Why Do I Need a 604.10(b) “Custody Evaluation”?

Toxicity can exist in every case, particularly when it comes to cases involving children and the vindictive ex-spouse you share those children with. As one may imagine, or may have experienced, the vitriol exchanged between two parents can boil over to the point of being detrimental to the children.  And themselves.  And everyone else around them. Questions can then be raised as to the psychological state of the parents, in general. Why do they criticize the other parent? Can’t they see the children are being affected noticeably, possibly endangering their mental, moral, or physical health, or impairing their emotional development? Who is mostly responsible for the breakdown in co-parenting, and what is the best interests of the children from a medical standpoint?


A Doctor of Clinical Psychology may have the answers to these questions, and the Court may seek that doctor’s opinion to get to the bottom of these questions before the case goes to trial.  Section 604.10(b) of the Illinois Marriage and Dissolution of Marriage Act governs the processes of interviewing, evaluating, and investigating children as well as parents and other collateral witnesses in cases that demand special attention due to the overwhelming prevalence of confrontation. Known as the “court’s professional,” otherwise referred to as a “604.10(b) evaluator,” this clinical psychologist is specifically tasked with offering an opinion as to the legal outcome which would be in the best interests of a child.  The evaluator’s opinion is above and beyond the recommendations of a guardian ad litem, who is typically appointed prior to the retention of the evaluator.  The guardian ad litem often provides the Court with an opinion as to whether to appoint an evaluator to provide a further opinion on the issues that may seem unresolvable.

In their evaluation, the evaluator is ordered to provide advice to the court in writing.  The evaluator is also subject to cross-examination. Accordingly, the evaluator’s report must include, at a minimum, (1) a description of the procedures employed during the evaluation; (2) a report of the data collected; (3) all test results; (4) any conclusions of the professional relating to the allocation of parental responsibilities under Sections 602.5 and 602.7; (5) any recommendations of the professional concerning the allocation of parental responsibilities or the child’s relocation; and an explanation of any limitations in the evaluation or any reservations of the professional regarding the resulting recommendations.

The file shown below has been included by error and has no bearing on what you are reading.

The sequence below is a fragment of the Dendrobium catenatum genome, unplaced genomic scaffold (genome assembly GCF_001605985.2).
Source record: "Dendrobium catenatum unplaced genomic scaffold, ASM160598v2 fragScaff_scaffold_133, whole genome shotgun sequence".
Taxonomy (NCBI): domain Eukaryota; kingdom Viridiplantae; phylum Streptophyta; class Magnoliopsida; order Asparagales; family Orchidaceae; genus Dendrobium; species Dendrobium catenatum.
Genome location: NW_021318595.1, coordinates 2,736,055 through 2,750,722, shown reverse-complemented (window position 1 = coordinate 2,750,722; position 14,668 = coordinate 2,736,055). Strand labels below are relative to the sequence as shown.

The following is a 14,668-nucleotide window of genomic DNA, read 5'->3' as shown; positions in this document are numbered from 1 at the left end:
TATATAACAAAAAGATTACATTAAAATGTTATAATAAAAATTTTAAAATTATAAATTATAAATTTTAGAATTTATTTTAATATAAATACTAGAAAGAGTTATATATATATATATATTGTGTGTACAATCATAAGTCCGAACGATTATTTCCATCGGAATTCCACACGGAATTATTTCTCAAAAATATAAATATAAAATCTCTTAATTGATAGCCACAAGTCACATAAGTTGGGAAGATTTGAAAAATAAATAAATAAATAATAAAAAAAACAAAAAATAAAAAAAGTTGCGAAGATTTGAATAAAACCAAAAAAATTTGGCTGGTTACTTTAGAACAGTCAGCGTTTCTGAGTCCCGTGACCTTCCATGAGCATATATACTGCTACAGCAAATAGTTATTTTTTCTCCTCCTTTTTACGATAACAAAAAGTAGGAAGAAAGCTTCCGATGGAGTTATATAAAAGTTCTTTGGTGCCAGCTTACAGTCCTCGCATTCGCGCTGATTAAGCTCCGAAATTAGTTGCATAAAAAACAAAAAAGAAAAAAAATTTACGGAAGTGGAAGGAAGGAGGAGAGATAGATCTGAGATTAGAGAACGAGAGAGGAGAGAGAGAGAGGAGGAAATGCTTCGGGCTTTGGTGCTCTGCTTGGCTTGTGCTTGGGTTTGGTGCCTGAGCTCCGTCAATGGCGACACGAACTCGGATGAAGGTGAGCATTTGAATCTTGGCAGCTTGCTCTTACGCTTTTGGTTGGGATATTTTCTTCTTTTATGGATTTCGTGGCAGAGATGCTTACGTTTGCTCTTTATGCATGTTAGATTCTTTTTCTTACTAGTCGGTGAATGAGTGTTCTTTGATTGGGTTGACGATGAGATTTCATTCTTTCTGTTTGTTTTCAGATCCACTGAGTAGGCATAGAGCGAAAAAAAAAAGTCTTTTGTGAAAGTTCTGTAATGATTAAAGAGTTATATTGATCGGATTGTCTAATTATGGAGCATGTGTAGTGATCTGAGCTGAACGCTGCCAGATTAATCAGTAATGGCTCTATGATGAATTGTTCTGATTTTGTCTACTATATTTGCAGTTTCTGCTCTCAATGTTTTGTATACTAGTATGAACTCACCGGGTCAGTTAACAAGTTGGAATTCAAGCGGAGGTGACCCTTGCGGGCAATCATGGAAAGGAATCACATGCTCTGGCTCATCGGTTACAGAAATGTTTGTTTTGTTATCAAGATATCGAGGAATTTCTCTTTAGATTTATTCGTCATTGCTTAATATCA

In comparing the court’s professional, appointed pursuant to Section 604.10(b), to the guardian ad litem, appointed pursuant to Section 506(a)(2), many question the rationality behind the appointment of an evaluator when they compare the applicable language of each statute. Both are seemingly tasked with testifying subject to cross-examination in court.  The guardian ad litem can be ordered to provide a written report, not unlike the evaluator.  Both are to provide the Court with recommendations regarding the best interests of the children after investigating the facts of the case and interviewing the child(ren) and the parties.


The difference is rooted in the weight of the words of a guardian ad litem, who is typically an experienced family law attorney, and the words of a Doctor in Clinical Psychology. the court may give more weight to the recommendations of the evaluator than to those of the guardian ad litem, especially if the parents’ or children’s mental health is at issue.


That is not to say that all hope is lost if you are on the unfortunate end of an unfavorable evaluation and report. The appointment of the evaluator and the submission of the written report are merely phases in the pretrial process.  They are intended to build evidence in support of an outcome that ultimately will be decided by the judge at the end of your case, then affirmed or reversed thereafter on appeal, if further challenged.


The evaluator is not above the possibility of being contradicted either. The evaluator and his or her report are subject to scrutiny and opposition during the cross-examination process of your trial proceeding.  Additionally, should you find yourself in a position to disagree with the evaluation and its results, Section 604.10 also grants a party the ability to rebut or provide more supporting evidence for their position via the appointment of a separate evaluator, otherwise known as the “party’s retained professional.”


The statute allows either party, upon notice and motion made within a reasonable time before trial (think far in excess of 60 days before trial), the opportunity to request such an evaluation to assist the court in determining the child’s best interests.  the court may reject such a request if it finds that an evaluation is untimely or not in the best interests of the child(ren). The party’s retained professional will be treated as a controlled expert at the time of trial, and will be subject to the same cross-examination and impeachment process as the court’s professional.


Why hire someone to do a completely new evaluation? Well, nobody’s perfect, let alone the court’s professional, or the guardian ad litem for that matter. A party’s retained professional is an opportunity to paint the whole picture of a case, in which nuanced issues and intricate facts might have been missed by the court-appointed expert(s). The law allows you to present your best case at trial.


If you wish to discuss this article, or its subject matter, please do not hesitate to contact the professionals at Kollias, P.C. for a free consultation!

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